Four in ten millennials have no pension provision, new research from YouGov reveals.
The Bridging the Young Adults Pension Gap report indicates that 44% of 18-34 year olds say they have no pension provision whatsoever compared to around a fifth of 35-54s (22%) and over-55s (20%).
YouGov’s study reveals the extent to which under-35s have a poor knowledge of pensions. Approaching three in ten (27%) say they simply don’t know understand enough about them in general and even millennials who have a pension aren’t always clear about what it entails – with 14% who do have one not knowing what type it is.
The report also highlights millennials’ fears when it comes to retirement. Under-35s are pessimistic about the likelihood of the state pension existing in its current form in the future with over a third (35%) believe it will cease to exist at some point due to funding pressures.
Furthermore, approaching six in ten (58%) are concerned about whether they will have enough money to support themselves when they stop working. YouGov’s research finds that over one in six (18%) of these young adults don’t think the state pension will be enough believe but they will have to rely on it regardless.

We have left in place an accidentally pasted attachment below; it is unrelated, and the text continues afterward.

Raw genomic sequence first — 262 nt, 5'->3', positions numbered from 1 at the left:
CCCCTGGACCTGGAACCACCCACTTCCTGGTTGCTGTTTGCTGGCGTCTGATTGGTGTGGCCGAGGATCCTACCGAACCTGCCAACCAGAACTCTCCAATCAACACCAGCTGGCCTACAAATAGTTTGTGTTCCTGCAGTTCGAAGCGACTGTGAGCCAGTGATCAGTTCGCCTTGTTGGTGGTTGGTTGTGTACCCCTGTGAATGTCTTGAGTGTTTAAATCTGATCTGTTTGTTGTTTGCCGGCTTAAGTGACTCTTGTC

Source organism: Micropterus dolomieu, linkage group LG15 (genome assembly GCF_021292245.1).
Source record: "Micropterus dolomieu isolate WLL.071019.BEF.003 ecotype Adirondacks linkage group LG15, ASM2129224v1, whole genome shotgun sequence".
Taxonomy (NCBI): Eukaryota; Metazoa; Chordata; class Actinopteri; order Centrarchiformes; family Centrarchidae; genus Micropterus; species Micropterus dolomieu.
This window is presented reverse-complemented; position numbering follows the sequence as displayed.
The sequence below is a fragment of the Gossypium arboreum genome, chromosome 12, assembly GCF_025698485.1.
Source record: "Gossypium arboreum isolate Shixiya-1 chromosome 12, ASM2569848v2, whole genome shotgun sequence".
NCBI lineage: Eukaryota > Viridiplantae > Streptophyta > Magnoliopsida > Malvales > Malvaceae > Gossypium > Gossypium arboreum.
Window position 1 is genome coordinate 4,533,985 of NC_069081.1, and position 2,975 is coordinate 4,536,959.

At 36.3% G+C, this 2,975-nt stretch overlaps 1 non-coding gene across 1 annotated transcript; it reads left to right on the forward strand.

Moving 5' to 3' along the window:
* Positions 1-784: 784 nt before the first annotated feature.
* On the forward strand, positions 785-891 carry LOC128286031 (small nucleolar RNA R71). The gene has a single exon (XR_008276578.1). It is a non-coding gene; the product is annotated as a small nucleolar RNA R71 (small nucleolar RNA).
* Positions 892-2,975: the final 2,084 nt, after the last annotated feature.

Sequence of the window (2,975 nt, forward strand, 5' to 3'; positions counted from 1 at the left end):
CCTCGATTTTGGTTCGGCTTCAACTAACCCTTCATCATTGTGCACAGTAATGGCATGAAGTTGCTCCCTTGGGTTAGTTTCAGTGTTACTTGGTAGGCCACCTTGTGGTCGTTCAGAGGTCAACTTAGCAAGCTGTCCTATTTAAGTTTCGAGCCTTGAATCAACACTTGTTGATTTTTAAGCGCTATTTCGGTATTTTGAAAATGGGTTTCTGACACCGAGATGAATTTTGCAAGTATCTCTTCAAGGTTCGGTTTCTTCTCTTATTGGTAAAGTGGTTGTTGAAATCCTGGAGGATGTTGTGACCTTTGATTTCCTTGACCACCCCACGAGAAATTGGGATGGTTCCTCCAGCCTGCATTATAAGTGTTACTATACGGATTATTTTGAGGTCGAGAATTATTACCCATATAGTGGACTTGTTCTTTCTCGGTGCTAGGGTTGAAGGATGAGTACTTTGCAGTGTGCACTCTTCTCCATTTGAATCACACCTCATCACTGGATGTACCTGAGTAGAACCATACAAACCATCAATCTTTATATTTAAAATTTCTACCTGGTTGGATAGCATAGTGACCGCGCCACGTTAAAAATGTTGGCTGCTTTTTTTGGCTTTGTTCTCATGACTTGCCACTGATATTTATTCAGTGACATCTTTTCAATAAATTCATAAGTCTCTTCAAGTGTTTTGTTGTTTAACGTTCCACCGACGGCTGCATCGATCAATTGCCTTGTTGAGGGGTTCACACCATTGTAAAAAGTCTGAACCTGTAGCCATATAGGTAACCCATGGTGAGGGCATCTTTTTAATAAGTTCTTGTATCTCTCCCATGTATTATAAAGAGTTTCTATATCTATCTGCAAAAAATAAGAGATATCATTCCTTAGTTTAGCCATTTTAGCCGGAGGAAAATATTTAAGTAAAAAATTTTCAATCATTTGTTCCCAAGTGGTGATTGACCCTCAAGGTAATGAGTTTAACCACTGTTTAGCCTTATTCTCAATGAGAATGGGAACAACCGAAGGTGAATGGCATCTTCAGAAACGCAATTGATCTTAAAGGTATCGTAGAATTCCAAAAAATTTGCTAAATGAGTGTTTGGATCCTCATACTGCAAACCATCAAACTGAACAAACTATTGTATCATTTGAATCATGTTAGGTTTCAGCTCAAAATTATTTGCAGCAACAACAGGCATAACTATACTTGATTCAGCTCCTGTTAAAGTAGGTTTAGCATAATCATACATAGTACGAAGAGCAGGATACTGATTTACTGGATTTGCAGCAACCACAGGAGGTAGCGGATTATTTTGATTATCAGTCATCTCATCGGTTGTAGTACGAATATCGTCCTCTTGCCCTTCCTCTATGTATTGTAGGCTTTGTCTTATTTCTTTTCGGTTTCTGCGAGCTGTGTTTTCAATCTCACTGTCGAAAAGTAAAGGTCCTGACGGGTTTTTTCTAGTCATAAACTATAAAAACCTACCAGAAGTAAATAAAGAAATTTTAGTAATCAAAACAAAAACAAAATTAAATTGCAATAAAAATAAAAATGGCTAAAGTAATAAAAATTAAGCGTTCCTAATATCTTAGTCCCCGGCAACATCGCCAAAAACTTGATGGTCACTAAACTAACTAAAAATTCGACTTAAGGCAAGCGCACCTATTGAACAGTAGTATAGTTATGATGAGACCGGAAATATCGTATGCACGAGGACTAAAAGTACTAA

Holding back money for retirement is down the list of priorities among those in a position to save. Amongst the adult population, putting cash away for retirement (21%) comes below saving for a holiday (32%) and stashing cash for a rainy day (29%). However, it comes ahead of reasons such as buying a property (14%) and paying for house improvements (10%).
Kate Fillery of YouGov:
“With a large ageing population eating into the Government’s ability to provide a state pension, and many young people unwilling or unable to feed in to pensions of their own, these figures again suggest a tricky retirement for many.
“For retirement to work, there must be balance between young people paying in and old people not being entirely reliant on the state. However, many millennials either simply can’t afford to, while for those that can, financial pressures not necessarily faced by their parents mean that they have other priorities.”